Effectiveness of social marketing strategies to reduce youth obesity in European school-based interventions: a systematic review and meta-analysis

Magaly Aceves Martins, Elisabet Llauradó, Lucia Tarro, Carlos Francisco Moreno-Garcia, Tamy Goretty Trujillo Escobar, Rosa Solà, Montse Giralt

Research output: Contribution to journalArticlepeer-review

20 Citations (Scopus)
9 Downloads (Pure)

Abstract

CONTEXT:
The use of social marketing to modify lifestyle choices could be helpful in reducing youth obesity. Some or all of the 8 domains of the National Social Marketing Centre's social marketing benchmark criteria (SMBC) are often used but not always defined in intervention studies.
OBJECTIVE:
The aim of this review is to assess the effectiveness of European school-based interventions to prevent obesity relative to the inclusion of SMBC domains in the intervention.
DATA SOURCES:
The PubMed, Cochrane, and ERIC databases were used.
STUDY SELECTION:
Nonrandomized and randomized controlled trials conducted from 1990 to April 2014 in participants aged 5 to 17 years were included.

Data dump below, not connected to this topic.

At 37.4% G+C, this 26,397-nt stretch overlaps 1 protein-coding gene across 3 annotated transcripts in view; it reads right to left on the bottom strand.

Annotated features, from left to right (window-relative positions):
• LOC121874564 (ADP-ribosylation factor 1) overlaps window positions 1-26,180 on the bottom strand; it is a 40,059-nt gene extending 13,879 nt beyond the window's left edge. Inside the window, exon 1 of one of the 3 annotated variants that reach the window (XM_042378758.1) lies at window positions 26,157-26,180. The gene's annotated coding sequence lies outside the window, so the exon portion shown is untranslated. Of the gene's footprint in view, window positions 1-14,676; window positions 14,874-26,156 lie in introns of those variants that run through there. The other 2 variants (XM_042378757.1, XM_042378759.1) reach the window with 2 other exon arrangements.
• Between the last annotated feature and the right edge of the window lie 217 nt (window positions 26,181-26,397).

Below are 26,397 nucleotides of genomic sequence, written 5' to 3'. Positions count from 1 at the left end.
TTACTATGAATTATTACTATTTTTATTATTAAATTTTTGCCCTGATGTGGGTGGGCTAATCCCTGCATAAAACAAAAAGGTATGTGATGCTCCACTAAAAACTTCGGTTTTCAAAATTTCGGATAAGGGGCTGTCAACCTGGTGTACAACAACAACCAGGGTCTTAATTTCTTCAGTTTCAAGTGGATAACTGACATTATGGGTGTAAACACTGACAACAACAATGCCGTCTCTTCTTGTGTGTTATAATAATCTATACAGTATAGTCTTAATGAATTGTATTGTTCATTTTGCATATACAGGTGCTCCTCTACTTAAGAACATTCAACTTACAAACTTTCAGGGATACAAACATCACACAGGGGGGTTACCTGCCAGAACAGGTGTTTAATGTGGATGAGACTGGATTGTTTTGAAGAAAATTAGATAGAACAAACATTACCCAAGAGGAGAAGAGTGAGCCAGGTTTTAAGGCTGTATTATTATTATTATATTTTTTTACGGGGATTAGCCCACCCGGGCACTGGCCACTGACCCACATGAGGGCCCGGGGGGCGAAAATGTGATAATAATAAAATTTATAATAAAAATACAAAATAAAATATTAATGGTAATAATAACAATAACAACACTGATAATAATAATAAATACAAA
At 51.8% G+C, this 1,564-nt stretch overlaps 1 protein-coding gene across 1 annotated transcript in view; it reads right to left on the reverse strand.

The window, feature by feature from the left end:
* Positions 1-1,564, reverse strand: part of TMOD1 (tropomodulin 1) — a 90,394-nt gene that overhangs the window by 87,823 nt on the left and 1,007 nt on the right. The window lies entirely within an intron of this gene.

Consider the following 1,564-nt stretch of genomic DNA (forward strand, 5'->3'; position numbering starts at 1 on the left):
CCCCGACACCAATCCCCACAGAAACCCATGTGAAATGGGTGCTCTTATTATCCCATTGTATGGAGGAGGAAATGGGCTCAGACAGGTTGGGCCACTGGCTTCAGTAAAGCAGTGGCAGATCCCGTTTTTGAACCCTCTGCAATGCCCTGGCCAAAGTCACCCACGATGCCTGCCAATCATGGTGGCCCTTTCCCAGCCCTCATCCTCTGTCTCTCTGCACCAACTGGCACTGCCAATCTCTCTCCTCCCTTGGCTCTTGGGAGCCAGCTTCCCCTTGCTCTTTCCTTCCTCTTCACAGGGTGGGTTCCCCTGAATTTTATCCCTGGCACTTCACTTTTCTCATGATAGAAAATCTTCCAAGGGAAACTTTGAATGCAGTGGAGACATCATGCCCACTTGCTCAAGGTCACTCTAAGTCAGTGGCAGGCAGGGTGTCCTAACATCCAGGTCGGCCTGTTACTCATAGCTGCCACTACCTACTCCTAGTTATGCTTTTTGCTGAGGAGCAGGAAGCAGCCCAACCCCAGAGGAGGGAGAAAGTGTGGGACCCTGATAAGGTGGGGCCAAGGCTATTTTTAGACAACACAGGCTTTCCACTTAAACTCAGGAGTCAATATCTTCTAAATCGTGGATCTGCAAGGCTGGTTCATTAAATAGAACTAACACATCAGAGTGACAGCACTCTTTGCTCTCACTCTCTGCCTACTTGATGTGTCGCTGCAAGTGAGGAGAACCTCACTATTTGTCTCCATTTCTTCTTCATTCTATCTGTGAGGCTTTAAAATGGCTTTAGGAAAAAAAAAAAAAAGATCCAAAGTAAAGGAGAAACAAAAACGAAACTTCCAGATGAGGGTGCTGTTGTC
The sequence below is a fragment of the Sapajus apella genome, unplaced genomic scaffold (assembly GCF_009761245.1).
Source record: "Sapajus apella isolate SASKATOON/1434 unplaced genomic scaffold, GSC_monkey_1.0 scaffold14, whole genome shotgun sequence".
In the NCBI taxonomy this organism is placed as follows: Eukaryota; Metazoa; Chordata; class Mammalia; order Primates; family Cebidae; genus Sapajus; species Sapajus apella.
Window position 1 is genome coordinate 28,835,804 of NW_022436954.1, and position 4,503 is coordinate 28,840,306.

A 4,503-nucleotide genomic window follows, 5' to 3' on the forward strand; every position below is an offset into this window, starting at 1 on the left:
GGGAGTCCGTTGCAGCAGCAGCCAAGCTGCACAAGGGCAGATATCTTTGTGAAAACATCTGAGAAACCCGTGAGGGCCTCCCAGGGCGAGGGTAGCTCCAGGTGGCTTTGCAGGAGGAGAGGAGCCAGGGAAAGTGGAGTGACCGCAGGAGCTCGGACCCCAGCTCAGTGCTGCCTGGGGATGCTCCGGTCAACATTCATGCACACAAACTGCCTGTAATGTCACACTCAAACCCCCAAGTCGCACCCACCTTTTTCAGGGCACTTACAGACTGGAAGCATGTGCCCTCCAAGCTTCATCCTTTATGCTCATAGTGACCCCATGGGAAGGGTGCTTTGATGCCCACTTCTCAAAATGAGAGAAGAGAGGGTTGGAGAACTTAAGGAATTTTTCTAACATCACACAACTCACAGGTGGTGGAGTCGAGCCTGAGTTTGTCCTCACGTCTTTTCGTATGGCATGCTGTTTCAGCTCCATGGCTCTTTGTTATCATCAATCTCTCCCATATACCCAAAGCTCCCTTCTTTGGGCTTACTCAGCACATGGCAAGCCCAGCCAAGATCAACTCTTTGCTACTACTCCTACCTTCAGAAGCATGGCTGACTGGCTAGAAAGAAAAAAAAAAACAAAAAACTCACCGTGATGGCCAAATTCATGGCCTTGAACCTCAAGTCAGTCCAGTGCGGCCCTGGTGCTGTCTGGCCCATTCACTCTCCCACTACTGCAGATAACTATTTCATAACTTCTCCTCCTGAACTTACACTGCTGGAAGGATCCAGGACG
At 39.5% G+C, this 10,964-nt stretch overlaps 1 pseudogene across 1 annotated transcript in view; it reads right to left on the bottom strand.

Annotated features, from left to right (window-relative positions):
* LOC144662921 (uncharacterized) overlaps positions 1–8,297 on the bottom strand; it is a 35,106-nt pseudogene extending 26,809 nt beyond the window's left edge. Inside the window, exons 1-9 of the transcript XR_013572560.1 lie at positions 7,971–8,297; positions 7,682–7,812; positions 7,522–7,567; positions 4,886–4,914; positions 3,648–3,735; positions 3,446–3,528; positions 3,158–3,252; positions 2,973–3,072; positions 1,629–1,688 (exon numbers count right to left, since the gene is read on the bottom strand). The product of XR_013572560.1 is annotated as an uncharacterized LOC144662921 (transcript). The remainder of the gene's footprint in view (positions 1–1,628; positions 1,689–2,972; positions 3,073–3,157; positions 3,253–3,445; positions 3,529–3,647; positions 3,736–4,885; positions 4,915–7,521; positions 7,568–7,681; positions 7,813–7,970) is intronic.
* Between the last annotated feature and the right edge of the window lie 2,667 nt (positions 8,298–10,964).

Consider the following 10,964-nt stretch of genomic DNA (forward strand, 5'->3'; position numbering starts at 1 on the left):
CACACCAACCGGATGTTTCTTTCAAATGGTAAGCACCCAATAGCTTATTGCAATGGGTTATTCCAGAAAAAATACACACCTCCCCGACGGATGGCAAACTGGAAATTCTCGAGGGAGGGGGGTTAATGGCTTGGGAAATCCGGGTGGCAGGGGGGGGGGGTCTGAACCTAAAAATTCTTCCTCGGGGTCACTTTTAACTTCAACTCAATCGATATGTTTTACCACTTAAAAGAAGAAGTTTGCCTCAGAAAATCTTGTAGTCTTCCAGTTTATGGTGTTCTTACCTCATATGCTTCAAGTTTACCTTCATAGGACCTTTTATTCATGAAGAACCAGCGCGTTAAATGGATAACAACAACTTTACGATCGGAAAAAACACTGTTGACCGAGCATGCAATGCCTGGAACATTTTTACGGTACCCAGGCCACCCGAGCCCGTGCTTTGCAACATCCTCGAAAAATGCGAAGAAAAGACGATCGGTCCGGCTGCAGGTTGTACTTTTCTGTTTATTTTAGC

DATA EXTRACTION:
After the study selection, the 8 domains of the SMBC were assessed in each included study.
RESULTS:
Thirty-eight publications were included in the systematic review. For the meta-analysis, randomized controlled trials (RCTs) reporting body mass index or prevalence of overweight and obesity were considered. Eighteen RCTs with a total of 8681 participants included at least 5 SMBC. The meta-analysis showed a small standardized mean difference in body mass index of -0.25 (95%CI, -0.45 to -0.04) and a prevalence of overweight and obesity odds ratio of 0.72 (95%CI, 0.5-0.97).
CONCLUSION:
Current evidence indicates that the inclusion of at least 5 SMBC domains in school-based interventions could benefit efforts to prevent obesity in young people. PROSPERO registration number: CRD42014007297.
Original languageEnglish
Pages (from-to)337-351
Number of pages15
JournalNutrition Reviews
Volume74
Issue number5
Early online date26 Mar 2016
DOIs
Publication statusPublished - May 2016

Keywords

  • adolescents
  • children
  • Europe
  • obesity
  • school-based interventions
  • social marketing

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